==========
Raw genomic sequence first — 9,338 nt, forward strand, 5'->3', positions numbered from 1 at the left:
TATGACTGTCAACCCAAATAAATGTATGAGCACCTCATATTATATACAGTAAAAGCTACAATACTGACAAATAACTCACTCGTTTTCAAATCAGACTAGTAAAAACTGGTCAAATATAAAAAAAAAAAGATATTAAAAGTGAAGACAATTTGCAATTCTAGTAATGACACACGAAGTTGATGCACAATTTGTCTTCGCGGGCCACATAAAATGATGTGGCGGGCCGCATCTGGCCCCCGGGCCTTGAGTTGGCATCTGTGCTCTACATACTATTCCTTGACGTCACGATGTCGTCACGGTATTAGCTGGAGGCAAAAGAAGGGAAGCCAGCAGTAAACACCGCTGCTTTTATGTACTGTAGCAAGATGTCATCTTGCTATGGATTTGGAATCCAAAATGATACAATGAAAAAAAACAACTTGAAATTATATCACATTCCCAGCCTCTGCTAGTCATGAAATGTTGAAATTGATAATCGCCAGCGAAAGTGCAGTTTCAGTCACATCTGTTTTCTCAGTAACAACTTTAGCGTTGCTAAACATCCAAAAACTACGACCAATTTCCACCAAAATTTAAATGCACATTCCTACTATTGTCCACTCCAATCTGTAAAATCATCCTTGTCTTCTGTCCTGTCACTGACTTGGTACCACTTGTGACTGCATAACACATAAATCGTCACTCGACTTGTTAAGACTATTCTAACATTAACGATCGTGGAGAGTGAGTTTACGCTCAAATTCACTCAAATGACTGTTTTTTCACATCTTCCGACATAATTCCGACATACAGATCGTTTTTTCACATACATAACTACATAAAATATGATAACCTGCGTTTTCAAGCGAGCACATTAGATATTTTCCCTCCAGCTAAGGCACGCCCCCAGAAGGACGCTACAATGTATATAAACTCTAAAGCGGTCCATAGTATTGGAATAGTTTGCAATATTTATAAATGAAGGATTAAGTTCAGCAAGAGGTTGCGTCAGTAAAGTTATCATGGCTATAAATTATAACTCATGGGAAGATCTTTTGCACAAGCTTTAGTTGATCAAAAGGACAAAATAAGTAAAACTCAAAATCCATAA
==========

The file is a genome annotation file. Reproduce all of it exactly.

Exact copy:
Raw genomic sequence first — 9,338 nt, forward strand, 5'->3', positions numbered from 1 at the left:
TATGACTGTCAACCCAAATAAATGTATGAGCACCTCATATTATATACAGTAAAAGCTACAATACTGACAAATAACTCACTCGTTTTCAAATCAGACTAGTAAAAACTGGTCAAATATAAAAAAAAAAAGATATTAAAAGTGAAGACAATTTGCAATTCTAGTAATGACACACGAAGTTGATGCACAATTTGTCTTCGCGGGCCACATAAAATGATGTGGCGGGCCGCATCTGGCCCCCGGGCCTTGAGTTGGCATCTGTGCTCTACATACTATTCCTTGACGTCACGATGTCGTCACGGTATTAGCTGGAGGCAAAAGAAGGGAAGCCAGCAGTAAACACCGCTGCTTTTATGTACTGTAGCAAGATGTCATCTTGCTATGGATTTGGAATCCAAAATGATACAATGAAAAAAAACAACTTGAAATTATATCACATTCCCAGCCTCTGCTAGTCATGAAATGTTGAAATTGATAATCGCCAGCGAAAGTGCAGTTTCAGTCACATCTGTTTTCTCAGTAACAACTTTAGCGTTGCTAAACATCCAAAAACTACGACCAATTTCCACCAAAATTTAAATGCACATTCCTACTATTGTCCACTCCAATCTGTAAAATCATCCTTGTCTTCTGTCCTGTCACTGACTTGGTACCACTTGTGACTGCATAACACATAAATCGTCACTCGACTTGTTAAGACTATTCTAACATTAACGATCGTGGAGAGTGAGTTTACGCTCAAATTCACTCAAATGACTGTTTTTTCACATCTTCCGACATAATTCCGACATACAGATCGTTTTTTCACATACATAACTACATAAAATATGATAACCTGCGTTTTCAAGCGAGCACATTAGATATTTTCCCTCCAGCTAAGGCACGCCCCCAGAAGGACGCTACAATGTATATAAACTCTAAAGCGGTCCATAGTATTGGAATAGTTTGCAATATTTATAAATGAAGGATTAAGTTCAGCAAGAGGTTGCGTCAGTAAAGTTATCATGGCTATAAATTATAACTCATGGGAAGATCTTTTGCACAAGCTTTAGTTGATCAAAAGGACAAAATAAGTAAAACTCAAAATCCATAA